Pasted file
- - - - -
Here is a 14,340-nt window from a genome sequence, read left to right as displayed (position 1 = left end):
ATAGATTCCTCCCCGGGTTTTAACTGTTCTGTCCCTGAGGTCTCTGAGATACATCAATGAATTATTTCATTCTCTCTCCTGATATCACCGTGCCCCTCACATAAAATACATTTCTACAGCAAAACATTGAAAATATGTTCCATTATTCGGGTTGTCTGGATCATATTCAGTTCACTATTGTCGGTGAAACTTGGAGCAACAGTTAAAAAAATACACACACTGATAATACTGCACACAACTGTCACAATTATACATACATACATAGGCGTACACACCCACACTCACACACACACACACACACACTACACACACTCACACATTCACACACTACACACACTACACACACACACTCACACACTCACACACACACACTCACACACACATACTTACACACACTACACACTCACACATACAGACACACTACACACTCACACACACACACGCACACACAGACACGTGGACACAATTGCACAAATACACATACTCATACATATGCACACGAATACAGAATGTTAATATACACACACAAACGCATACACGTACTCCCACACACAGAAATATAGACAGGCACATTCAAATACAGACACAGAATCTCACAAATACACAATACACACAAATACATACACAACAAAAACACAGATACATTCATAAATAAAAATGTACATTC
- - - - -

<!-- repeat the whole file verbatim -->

Here is a 14,340-nt window from a genome sequence, read left to right as displayed (position 1 = left end):
ATAGATTCCTCCCCGGGTTTTAACTGTTCTGTCCCTGAGGTCTCTGAGATACATCAATGAATTATTTCATTCTCTCTCCTGATATCACCGTGCCCCTCACATAAAATACATTTCTACAGCAAAACATTGAAAATATGTTCCATTATTCGGGTTGTCTGGATCATATTCAGTTCACTATTGTCGGTGAAACTTGGAGCAACAGTTAAAAAAATACACACACTGATAATACTGCACACAACTGTCACAATTATACATACATACATAGGCGTACACACCCACACTCACACACACACACACACACACTACACACACTCACACATTCACACACTACACACACTACACACACACACTCACACACTCACACACACACACTCACACACACATACTTACACACACTACACACTCACACATACAGACACACTACACACTCACACACACACACGCACACACAGACACGTGGACACAATTGCACAAATACACATACTCATACATATGCACACGAATACAGAATGTTAATATACACACACAAACGCATACACGTACTCCCACACACAGAAATATAGACAGGCACATTCAAATACAGACACAGAATCTCACAAATACACAATACACACAAATACATACACAACAAAAACACAGATACATTCATAAATAAAAATGTACATTC